Why does the HAPPY CAT come with a long centre-board and not with short fins under the hulls?

In short:
• CENTRE-BOARD: When best sailing performance is desired, plus  excellent close haul beating to windward properties, little leeway, precise trimming to suit every situation, highest speed and maximal robustness.
• FINNS: When sailing performance does not matter, so as less windward qualities, less track holding = plenty of leeway, not trimming possible, no longevity/robustness.


Our predecessors the SEMPERIT company with their brilliant designer Eduard Heuzonter experimented already during the 1980s using fins at the hulls instead of boards. We too built prototype  catamarans in 1987 and tested these with fins. At this present state today, to revert to building catamarans to have fins would be a retrograde step of development and bear fundamental disadvantages:


  • Cumbersome and damage prone fixing to hulls


  • The craft is continuously stored ashore resting on fins, with the entire weight pressing onto the fins. When sitting on the catamaran, or wishing to mount a tent on its frame, those fins be better dismounted, and when launching for a sail, to be re-attached. That is bothersome, damage  prone and  a cause for constant  customer claim.


  • Complicated launching of the catamaran and problematic landing. Landing on rocky shores or at high speed can quickly damage the fins.• The belief that fins be better when operating in shallow water is a misconception.  The catamarans rudder still remains fully immersed in water, exactly as deep as a centre-board. To tilt the rudder, so that it does not reach so deep into the water, would create tremendous pressure and render the cat uncontrollable. Apart from that, a centre-board can be tilted so that it does not have such deep draft.


    Using hull mounted fins with little draft does not allow for as good windward performance as that of a catamaran using a profile centre-board reaching deep into the water. Our trials DISTINCTLY arrived at that conclusion. It follow, that beating to windward a fin catamaran needs to tack far more frequent than a cat equipped with a deep centre-board. In offshore wind, this can even be dangerous!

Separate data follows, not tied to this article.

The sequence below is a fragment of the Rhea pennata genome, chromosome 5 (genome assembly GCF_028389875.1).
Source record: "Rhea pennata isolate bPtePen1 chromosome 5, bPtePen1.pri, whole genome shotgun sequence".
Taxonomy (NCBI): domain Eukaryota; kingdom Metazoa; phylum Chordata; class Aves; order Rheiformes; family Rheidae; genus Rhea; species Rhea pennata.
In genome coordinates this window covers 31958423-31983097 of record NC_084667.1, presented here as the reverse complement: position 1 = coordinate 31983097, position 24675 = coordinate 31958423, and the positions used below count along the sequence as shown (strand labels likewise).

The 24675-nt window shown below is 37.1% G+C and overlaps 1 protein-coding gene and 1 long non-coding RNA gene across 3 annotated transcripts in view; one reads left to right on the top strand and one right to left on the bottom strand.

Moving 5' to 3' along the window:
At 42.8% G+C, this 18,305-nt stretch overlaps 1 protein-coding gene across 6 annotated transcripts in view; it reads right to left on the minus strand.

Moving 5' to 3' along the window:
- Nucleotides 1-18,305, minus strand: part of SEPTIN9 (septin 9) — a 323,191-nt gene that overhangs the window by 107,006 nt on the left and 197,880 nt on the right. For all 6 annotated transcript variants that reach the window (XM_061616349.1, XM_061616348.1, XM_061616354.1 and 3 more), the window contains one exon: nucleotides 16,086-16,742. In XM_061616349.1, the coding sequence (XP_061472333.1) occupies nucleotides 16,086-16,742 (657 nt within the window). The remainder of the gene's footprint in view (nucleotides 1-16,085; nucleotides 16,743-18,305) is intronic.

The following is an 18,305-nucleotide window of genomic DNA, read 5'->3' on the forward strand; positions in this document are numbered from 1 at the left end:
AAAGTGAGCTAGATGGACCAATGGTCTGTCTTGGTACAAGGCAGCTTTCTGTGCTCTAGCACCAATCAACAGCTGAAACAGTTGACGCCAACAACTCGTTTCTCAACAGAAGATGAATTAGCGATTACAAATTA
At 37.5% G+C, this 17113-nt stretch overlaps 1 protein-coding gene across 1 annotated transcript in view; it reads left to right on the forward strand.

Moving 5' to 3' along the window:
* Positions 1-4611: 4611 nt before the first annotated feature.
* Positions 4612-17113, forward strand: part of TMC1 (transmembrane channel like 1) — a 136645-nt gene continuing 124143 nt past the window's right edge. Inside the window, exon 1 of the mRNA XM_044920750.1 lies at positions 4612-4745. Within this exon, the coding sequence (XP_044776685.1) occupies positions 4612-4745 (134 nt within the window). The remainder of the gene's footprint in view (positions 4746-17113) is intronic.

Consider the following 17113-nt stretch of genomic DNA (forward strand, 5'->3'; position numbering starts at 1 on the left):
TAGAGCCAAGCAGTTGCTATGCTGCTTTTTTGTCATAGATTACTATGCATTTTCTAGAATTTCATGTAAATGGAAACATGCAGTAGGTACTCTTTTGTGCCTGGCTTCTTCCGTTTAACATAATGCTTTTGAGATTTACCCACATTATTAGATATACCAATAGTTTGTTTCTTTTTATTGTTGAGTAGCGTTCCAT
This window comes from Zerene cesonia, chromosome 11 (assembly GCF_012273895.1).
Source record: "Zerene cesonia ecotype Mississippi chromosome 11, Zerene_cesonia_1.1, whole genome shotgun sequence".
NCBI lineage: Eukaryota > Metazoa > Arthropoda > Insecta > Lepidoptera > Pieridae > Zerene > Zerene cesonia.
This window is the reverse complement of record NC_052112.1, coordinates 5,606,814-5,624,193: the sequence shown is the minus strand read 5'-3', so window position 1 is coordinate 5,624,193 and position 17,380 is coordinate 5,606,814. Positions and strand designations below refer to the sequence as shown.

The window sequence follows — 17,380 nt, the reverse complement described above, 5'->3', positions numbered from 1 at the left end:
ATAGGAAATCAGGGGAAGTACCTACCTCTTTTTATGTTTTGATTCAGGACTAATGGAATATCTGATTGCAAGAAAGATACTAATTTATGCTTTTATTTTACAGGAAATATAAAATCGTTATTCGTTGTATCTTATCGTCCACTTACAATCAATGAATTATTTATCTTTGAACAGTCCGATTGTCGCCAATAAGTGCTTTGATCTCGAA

Compare the wings of a glider plane. They have a short depth, but extreme length (wingspan) The longer the wings the greater the lift, the more efficient the glider becomes. The board of a sail-boat behaves in the same manner. The deeper/longer the profile board is immersed in the water the greater and exerting the velocity of the water flow passing the profile.  The faster the catamaran moves, the higher the efficiency of the board. In deeper water eddies generated by the hulls diminish,  and the effect is greater. Figuratively speaking, the board gets a hold in the water the deeper it is immersed and the faster the craft moves. That allows it to sail closer to windward.


    A centre-board or fins are intended to prevent leeway. The deeper immersed in water the greater the effect. That is why a centre-board is more effective to prevent leeway. On the other hand, when the wind is blustery the centre-board may be set at a calculated angle intended to allow for a measure of drift. That cushions gusts and allows smoother ride characteristics and picking up speed.


    The centreboard is at any time the most effective means to adjust the centre of pressure to suit actual course and situation. When sailing to windward the centreboard may be set in vertical position to be most effective. That increases pressure on the rudder, felt on the tiller, and that is quite important for beating close-hauled. When broad reaching under moderate wind conditions the centre-board may be set at an angle of approximately 20°. That reduces rudder/helm pressure to the benefit of higher speed. When on the run before the wind, the centre-board may be lifted farther off the water to reduce resistance.


    Fins that reach into the water sparsely, have no flow profile and are of flat structure, THEY will generate no pressure, but eddies at the edges. That makes for little performance.
    Added to that the swirls and eddies generated close to and by the hulls, which reduce the effectiveness of the fins further. The point at which leeway is to be prevented is located very high (not deep in the water) and is therefore of very little effect.
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